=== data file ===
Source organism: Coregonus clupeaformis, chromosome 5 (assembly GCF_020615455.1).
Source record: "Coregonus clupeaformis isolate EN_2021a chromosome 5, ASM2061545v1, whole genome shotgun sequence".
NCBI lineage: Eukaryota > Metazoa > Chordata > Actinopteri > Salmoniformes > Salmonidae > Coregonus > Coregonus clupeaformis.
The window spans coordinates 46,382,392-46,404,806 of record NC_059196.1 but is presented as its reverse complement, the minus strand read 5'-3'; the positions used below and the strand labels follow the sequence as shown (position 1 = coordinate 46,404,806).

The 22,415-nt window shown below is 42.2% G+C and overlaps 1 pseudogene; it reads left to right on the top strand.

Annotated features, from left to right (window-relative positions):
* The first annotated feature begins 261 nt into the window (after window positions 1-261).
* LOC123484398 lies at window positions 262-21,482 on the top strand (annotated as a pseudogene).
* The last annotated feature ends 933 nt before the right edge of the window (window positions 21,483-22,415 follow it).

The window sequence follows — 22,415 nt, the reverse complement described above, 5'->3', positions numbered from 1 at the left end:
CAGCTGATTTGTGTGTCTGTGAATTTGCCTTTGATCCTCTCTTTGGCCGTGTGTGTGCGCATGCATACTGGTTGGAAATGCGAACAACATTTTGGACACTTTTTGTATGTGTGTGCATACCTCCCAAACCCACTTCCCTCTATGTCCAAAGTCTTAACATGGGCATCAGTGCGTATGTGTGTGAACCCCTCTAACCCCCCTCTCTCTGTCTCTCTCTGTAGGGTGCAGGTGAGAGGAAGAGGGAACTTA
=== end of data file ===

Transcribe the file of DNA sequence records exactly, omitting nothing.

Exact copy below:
Source organism: Coregonus clupeaformis, chromosome 5 (assembly GCF_020615455.1).
Source record: "Coregonus clupeaformis isolate EN_2021a chromosome 5, ASM2061545v1, whole genome shotgun sequence".
NCBI lineage: Eukaryota > Metazoa > Chordata > Actinopteri > Salmoniformes > Salmonidae > Coregonus > Coregonus clupeaformis.
The window spans coordinates 46,382,392-46,404,806 of record NC_059196.1 but is presented as its reverse complement, the minus strand read 5'-3'; the positions used below and the strand labels follow the sequence as shown (position 1 = coordinate 46,404,806).

The 22,415-nt window shown below is 42.2% G+C and overlaps 1 pseudogene; it reads left to right on the top strand.

Annotated features, from left to right (window-relative positions):
* The first annotated feature begins 261 nt into the window (after window positions 1-261).
* LOC123484398 lies at window positions 262-21,482 on the top strand (annotated as a pseudogene).
* The last annotated feature ends 933 nt before the right edge of the window (window positions 21,483-22,415 follow it).

The window sequence follows — 22,415 nt, the reverse complement described above, 5'->3', positions numbered from 1 at the left end:
CAGCTGATTTGTGTGTCTGTGAATTTGCCTTTGATCCTCTCTTTGGCCGTGTGTGTGCGCATGCATACTGGTTGGAAATGCGAACAACATTTTGGACACTTTTTGTATGTGTGTGCATACCTCCCAAACCCACTTCCCTCTATGTCCAAAGTCTTAACATGGGCATCAGTGCGTATGTGTGTGAACCCCTCTAACCCCCCTCTCTCTGTCTCTCTCTGTAGGGTGCAGGTGAGAGGAAGAGGGAACTTA